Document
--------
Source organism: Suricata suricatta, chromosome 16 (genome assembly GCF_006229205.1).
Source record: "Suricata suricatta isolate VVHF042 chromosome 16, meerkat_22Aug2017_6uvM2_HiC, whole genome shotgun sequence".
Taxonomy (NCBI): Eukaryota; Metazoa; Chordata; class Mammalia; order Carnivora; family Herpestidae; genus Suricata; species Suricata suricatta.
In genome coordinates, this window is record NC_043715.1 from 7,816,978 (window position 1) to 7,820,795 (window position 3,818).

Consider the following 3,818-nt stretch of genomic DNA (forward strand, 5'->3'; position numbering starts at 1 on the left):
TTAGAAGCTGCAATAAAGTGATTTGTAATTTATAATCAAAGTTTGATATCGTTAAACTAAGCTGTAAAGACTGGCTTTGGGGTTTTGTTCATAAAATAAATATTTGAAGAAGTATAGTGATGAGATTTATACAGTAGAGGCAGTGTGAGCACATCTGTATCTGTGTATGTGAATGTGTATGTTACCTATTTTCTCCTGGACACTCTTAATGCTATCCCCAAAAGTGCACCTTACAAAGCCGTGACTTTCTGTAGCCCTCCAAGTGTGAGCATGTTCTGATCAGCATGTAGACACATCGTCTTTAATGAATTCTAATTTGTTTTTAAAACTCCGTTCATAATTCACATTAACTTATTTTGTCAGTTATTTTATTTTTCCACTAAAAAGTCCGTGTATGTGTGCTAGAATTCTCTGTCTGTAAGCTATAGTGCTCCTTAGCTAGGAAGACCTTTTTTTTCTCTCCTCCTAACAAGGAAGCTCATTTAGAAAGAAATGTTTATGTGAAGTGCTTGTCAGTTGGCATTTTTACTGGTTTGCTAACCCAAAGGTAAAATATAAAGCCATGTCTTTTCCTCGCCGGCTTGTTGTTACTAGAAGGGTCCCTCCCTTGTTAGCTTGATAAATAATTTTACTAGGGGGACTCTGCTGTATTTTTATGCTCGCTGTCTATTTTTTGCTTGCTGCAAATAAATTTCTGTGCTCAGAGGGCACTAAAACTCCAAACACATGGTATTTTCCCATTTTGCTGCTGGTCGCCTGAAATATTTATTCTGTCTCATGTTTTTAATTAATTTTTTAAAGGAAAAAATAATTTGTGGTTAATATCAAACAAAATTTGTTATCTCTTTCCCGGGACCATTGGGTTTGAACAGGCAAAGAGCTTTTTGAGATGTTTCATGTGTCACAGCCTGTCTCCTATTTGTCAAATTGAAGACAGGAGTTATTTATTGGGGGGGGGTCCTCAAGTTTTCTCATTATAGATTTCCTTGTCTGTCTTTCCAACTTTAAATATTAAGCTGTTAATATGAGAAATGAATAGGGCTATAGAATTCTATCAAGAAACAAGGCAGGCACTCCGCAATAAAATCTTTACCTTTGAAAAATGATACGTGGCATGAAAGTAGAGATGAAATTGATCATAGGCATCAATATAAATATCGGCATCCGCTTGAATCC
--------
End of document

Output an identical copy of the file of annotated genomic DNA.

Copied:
Source organism: Suricata suricatta, chromosome 16 (genome assembly GCF_006229205.1).
Source record: "Suricata suricatta isolate VVHF042 chromosome 16, meerkat_22Aug2017_6uvM2_HiC, whole genome shotgun sequence".
Taxonomy (NCBI): Eukaryota; Metazoa; Chordata; class Mammalia; order Carnivora; family Herpestidae; genus Suricata; species Suricata suricatta.
In genome coordinates, this window is record NC_043715.1 from 7,816,978 (window position 1) to 7,820,795 (window position 3,818).

Consider the following 3,818-nt stretch of genomic DNA (forward strand, 5'->3'; position numbering starts at 1 on the left):
TTAGAAGCTGCAATAAAGTGATTTGTAATTTATAATCAAAGTTTGATATCGTTAAACTAAGCTGTAAAGACTGGCTTTGGGGTTTTGTTCATAAAATAAATATTTGAAGAAGTATAGTGATGAGATTTATACAGTAGAGGCAGTGTGAGCACATCTGTATCTGTGTATGTGAATGTGTATGTTACCTATTTTCTCCTGGACACTCTTAATGCTATCCCCAAAAGTGCACCTTACAAAGCCGTGACTTTCTGTAGCCCTCCAAGTGTGAGCATGTTCTGATCAGCATGTAGACACATCGTCTTTAATGAATTCTAATTTGTTTTTAAAACTCCGTTCATAATTCACATTAACTTATTTTGTCAGTTATTTTATTTTTCCACTAAAAAGTCCGTGTATGTGTGCTAGAATTCTCTGTCTGTAAGCTATAGTGCTCCTTAGCTAGGAAGACCTTTTTTTTCTCTCCTCCTAACAAGGAAGCTCATTTAGAAAGAAATGTTTATGTGAAGTGCTTGTCAGTTGGCATTTTTACTGGTTTGCTAACCCAAAGGTAAAATATAAAGCCATGTCTTTTCCTCGCCGGCTTGTTGTTACTAGAAGGGTCCCTCCCTTGTTAGCTTGATAAATAATTTTACTAGGGGGACTCTGCTGTATTTTTATGCTCGCTGTCTATTTTTTGCTTGCTGCAAATAAATTTCTGTGCTCAGAGGGCACTAAAACTCCAAACACATGGTATTTTCCCATTTTGCTGCTGGTCGCCTGAAATATTTATTCTGTCTCATGTTTTTAATTAATTTTTTAAAGGAAAAAATAATTTGTGGTTAATATCAAACAAAATTTGTTATCTCTTTCCCGGGACCATTGGGTTTGAACAGGCAAAGAGCTTTTTGAGATGTTTCATGTGTCACAGCCTGTCTCCTATTTGTCAAATTGAAGACAGGAGTTATTTATTGGGGGGGGGTCCTCAAGTTTTCTCATTATAGATTTCCTTGTCTGTCTTTCCAACTTTAAATATTAAGCTGTTAATATGAGAAATGAATAGGGCTATAGAATTCTATCAAGAAACAAGGCAGGCACTCCGCAATAAAATCTTTACCTTTGAAAAATGATACGTGGCATGAAAGTAGAGATGAAATTGATCATAGGCATCAATATAAATATCGGCATCCGCTTGAATCC